Images of Older People in Western Art and Society

Images of Older People in Western Art and Society

Images of Older People in Western Art and Society

Images of Older People in Western Art and Society

Synopsis

How older people have been perceived during various periods of history from the Middle Ages to the 19th century is the focus of this heavily illustrated study of the elderly in Western society. Covey presents a wide range of portrayals of the elderly in both art and literature and goes on to analyze, in detail, the images and symbols of aging, sexuality, family, and death found in these depictions. His analyses of the works reflect a variety of disciplines, including the fine arts, gerontology, history, sociology, psychology, and literature. This book increases our consciousness of images of older people in Western history by debunking common images and providing background on how current images and perceptions have developed.

Excerpt

This book was written to help us understand how older people were perceived in earlier periods of Western history. It'draws on art, literature, and historical information from earlier times. The period that I selected for study ranges from the late Middle Ages through the nineteenth century. The late Middle Ages was chosen as the starting point because it represents a period of change in both artistic techniques and attitudes toward older people. It was at the close of the Middle Ages that artists began to portray the individual characteristics of their subjects, including age. In prior centuries, the individual was relatively insignificant, and artistic images of old age were rather sterile, shedding little light on perceptions of older people in the first millenium of the Christian era. The Middle Ages also gave rise to the use of perspective, and human subjects began to be shown in natural contexts. The thirteenth through the fifteenth centuries saw an increasing effort to depict subjects as individuals and as they actually appear (Hofstatter, 1968). This innovation allows us, despite some limitations, to obtain for the first time a good notion of how old age was perceived. It also means that, by the end of the Middle Ages, older people were being portrayed in sufficient detail to pick them out by their old age.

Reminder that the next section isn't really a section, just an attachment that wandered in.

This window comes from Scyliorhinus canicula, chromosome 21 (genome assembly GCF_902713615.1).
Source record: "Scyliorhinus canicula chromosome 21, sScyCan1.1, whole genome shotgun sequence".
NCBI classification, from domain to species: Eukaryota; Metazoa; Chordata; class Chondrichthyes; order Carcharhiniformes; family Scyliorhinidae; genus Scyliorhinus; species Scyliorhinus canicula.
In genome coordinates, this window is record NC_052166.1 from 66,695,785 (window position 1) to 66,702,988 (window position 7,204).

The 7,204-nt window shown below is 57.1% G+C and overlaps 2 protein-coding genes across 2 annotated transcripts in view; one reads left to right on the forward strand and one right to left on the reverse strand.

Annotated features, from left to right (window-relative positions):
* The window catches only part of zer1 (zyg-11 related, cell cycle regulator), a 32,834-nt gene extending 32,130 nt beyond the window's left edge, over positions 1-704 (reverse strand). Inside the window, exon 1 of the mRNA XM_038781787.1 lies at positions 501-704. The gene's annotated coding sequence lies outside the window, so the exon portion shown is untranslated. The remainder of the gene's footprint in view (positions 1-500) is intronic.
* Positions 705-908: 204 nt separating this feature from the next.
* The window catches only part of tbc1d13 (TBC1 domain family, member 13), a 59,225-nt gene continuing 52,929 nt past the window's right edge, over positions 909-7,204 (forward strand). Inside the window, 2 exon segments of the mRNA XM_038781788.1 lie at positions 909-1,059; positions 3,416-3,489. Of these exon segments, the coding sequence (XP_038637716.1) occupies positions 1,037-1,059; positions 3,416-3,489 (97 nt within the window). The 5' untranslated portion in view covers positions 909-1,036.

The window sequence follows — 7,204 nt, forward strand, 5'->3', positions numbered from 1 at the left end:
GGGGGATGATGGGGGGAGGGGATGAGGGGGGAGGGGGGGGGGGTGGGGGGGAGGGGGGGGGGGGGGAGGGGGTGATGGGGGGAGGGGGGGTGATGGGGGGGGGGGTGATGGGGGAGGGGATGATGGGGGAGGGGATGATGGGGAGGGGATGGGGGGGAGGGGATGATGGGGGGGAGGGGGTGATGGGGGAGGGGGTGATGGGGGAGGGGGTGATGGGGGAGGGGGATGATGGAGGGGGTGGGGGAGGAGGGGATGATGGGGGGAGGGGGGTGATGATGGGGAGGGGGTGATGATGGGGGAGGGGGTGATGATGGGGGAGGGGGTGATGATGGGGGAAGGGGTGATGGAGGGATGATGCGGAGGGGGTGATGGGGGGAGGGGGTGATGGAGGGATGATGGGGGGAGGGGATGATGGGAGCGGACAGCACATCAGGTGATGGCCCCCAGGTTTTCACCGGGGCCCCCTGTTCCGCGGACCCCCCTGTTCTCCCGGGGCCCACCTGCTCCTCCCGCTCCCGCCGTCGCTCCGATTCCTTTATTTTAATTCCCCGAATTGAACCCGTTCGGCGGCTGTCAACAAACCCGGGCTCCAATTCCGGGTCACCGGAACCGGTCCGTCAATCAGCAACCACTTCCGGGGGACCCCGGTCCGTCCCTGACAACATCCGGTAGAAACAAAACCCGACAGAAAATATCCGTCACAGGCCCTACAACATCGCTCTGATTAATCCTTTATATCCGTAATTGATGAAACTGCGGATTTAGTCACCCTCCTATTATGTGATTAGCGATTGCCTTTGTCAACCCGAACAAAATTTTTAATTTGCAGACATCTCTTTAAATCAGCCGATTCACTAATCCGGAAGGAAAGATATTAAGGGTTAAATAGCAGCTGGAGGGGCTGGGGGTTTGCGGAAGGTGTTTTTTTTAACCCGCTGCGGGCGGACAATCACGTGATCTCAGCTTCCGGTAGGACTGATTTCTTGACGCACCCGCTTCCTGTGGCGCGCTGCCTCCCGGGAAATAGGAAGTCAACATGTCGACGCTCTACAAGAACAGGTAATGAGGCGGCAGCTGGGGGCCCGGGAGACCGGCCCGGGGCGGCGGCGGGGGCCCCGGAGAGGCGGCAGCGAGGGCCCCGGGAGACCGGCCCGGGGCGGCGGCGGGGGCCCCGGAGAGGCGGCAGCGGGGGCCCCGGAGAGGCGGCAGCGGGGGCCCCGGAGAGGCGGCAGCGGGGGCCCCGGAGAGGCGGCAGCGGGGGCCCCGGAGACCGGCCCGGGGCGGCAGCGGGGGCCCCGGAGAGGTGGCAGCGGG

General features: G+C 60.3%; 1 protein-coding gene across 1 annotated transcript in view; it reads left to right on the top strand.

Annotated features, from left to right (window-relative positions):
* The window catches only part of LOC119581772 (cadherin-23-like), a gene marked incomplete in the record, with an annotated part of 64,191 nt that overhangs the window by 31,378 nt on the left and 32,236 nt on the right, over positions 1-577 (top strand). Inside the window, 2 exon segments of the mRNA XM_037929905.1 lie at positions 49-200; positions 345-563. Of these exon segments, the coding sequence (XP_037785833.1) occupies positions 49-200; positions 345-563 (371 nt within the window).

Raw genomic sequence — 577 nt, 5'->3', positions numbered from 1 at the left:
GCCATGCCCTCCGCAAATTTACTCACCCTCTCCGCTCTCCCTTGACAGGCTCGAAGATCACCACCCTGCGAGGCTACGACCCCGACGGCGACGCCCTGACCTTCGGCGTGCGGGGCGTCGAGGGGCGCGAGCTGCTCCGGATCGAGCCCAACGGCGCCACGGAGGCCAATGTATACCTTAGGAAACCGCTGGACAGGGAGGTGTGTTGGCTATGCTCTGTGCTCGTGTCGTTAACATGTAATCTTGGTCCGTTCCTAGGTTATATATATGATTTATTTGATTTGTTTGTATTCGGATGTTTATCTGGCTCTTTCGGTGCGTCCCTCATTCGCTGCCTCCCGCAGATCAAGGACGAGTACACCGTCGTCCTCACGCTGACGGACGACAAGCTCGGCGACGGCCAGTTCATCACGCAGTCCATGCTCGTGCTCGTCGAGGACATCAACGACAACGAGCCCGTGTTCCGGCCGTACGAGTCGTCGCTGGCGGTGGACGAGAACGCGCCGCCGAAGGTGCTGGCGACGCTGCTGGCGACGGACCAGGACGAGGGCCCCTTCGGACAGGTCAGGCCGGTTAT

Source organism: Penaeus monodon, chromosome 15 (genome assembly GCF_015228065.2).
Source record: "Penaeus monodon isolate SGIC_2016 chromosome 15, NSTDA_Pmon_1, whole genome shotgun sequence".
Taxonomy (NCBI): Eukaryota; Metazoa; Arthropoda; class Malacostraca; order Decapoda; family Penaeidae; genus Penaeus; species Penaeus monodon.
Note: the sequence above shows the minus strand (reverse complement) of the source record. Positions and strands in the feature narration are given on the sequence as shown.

At the closing of the Middle Ages and especially at the opening of the Renaissance, a new orientation to life could be witnessed. Life in this world took on greater importance. The focus on the individual that emerged with the Renaissance brought attention to the older people. As Western society turned toward understanding humankind, a natural curiosity grew about aging. Older people increasingly became the subjects of art. Thus, beginning with this era, we can learn how older people were viewed by taking a look at Western art.

The Renaissance, and especially the Northern Renaissance, provides us with many important images of older people. The rise of portraiture and the emphasis on individuality contributed to the creation of many works of art involving older . . .

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